Accordingly, the Panel finds that the Respondent has no rights or legitimate interests in respect of the domain name at issue.
To fulfill the third requirement, the Complainant must prove that the disputed domain name has been registered and is being used in bad faith. Paragraph 4(b) of the Policy sets out a number of circumstances that shall, in particular but without limitation, be evidence of registration and use of a domain name in bad faith:
(i) Circumstances indicating that the Respondent has registered or acquired the domain name primarily for the purpose of selling, renting, or otherwise transferring the domain name to the Complainant who is the owner of the trademark, or to a competitor of the Complainant, for a valuable consideration in excess of the Respondents documented out-of-pocket costs directly related to the domain name.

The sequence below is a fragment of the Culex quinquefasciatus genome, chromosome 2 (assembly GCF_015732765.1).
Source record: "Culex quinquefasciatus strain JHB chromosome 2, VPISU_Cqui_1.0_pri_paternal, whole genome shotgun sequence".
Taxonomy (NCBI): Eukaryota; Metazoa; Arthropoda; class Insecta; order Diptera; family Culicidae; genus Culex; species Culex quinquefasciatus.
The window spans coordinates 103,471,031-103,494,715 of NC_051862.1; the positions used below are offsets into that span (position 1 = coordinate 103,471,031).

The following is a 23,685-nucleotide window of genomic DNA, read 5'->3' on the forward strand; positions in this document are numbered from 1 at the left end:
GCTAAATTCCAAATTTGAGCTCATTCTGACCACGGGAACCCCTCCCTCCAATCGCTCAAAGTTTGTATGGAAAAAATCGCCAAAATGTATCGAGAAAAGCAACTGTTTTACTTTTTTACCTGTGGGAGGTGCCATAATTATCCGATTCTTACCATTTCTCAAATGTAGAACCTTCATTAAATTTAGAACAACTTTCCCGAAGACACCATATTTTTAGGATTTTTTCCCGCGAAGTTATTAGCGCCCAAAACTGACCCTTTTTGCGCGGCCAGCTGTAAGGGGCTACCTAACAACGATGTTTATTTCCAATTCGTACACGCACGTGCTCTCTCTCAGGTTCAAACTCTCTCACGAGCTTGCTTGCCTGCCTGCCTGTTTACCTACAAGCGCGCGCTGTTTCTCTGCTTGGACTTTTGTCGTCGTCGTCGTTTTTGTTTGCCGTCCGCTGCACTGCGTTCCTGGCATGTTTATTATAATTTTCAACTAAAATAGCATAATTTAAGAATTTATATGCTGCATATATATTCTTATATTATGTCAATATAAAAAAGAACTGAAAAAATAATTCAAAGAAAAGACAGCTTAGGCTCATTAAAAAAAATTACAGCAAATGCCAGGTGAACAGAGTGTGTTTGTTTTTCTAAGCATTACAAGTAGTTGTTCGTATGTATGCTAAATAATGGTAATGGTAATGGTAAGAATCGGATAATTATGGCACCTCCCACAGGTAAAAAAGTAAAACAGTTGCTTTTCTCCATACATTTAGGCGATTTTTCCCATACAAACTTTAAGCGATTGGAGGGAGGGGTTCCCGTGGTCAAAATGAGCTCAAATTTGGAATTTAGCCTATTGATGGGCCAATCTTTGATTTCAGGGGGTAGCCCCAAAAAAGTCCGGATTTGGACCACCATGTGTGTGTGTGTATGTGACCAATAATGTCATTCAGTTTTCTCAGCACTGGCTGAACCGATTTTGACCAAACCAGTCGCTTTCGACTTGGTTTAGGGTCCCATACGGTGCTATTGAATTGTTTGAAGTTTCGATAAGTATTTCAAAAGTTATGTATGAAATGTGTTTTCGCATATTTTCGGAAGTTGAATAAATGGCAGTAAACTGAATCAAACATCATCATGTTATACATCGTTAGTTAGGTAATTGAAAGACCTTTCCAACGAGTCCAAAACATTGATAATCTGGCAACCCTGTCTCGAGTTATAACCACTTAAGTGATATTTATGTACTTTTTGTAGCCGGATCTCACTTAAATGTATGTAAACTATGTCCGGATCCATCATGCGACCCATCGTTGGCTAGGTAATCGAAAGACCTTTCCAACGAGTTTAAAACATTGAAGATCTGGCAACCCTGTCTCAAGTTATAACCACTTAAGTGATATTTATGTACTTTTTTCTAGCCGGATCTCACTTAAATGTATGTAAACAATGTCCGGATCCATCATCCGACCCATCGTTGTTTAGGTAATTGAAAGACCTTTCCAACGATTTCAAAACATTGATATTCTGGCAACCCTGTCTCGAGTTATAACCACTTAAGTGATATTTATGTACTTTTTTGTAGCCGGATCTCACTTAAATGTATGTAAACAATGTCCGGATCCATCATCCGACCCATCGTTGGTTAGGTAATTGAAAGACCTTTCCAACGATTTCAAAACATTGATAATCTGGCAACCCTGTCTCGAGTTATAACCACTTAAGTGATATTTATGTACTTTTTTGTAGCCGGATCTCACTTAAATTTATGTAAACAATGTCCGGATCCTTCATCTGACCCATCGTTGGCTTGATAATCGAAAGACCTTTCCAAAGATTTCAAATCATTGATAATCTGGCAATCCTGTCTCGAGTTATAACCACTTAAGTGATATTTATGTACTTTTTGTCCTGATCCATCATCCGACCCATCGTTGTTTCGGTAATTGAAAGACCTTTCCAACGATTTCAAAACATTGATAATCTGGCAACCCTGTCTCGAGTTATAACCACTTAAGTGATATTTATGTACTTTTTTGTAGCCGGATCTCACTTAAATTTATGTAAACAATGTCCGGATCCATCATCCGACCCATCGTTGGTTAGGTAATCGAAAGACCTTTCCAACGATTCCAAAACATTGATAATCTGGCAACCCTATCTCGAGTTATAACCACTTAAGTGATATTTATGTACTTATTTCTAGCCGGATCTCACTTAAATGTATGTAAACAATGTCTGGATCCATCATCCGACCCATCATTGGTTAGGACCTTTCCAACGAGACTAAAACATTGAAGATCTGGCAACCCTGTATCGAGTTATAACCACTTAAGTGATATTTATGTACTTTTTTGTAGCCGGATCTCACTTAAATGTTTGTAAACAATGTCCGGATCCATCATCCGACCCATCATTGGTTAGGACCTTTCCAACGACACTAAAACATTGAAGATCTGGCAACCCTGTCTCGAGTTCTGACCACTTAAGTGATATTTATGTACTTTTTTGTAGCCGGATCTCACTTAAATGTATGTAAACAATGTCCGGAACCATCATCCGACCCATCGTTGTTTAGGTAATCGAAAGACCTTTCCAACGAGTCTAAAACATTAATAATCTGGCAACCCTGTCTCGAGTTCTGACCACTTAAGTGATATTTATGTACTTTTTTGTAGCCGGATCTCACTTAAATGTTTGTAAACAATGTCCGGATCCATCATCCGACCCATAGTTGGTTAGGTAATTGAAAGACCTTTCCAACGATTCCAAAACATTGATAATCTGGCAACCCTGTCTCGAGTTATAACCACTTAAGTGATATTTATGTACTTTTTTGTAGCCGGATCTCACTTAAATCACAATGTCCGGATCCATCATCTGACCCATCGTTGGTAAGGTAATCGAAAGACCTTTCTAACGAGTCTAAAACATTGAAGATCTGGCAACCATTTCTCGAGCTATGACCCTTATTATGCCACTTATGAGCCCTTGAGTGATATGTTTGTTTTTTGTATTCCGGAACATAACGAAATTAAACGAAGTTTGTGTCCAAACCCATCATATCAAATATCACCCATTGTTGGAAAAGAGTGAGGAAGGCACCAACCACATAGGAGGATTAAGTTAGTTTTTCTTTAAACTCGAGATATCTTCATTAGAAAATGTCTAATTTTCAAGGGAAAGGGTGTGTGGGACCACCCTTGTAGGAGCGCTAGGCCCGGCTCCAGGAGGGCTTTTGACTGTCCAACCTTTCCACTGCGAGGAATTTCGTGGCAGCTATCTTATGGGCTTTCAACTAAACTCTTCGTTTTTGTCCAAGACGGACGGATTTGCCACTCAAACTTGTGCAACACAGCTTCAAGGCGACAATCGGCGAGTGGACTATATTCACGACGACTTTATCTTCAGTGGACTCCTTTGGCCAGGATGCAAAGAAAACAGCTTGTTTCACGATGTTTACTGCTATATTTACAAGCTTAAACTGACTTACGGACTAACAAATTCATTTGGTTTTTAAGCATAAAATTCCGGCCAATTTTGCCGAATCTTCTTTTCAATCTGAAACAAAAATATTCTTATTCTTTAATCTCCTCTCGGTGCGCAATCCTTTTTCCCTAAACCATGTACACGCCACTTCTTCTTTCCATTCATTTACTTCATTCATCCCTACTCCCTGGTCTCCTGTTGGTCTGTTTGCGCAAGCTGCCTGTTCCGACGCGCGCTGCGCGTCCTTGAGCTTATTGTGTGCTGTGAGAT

(ii) Circumstances indicating that the Respondent has registered the domain name in order to prevent the owner of the trademark from reflecting the mark in a corresponding domain name, provided that the Respondent has engaged in a pattern of such conduct.
(iii) Circumstances indicating that the Respondent has registered the domain name primarily for the purpose of disrupting the business of a competitor.
(iv) By using the domain name, the Respondent has intentionally attempted to attract, for commercial gain, Internet users to his website or other on-line location, by creating a likelihood of confusion with the Complainant's mark as to the source, sponsorship, affiliation, or endorsement of the said website location or of a product or service on that website location.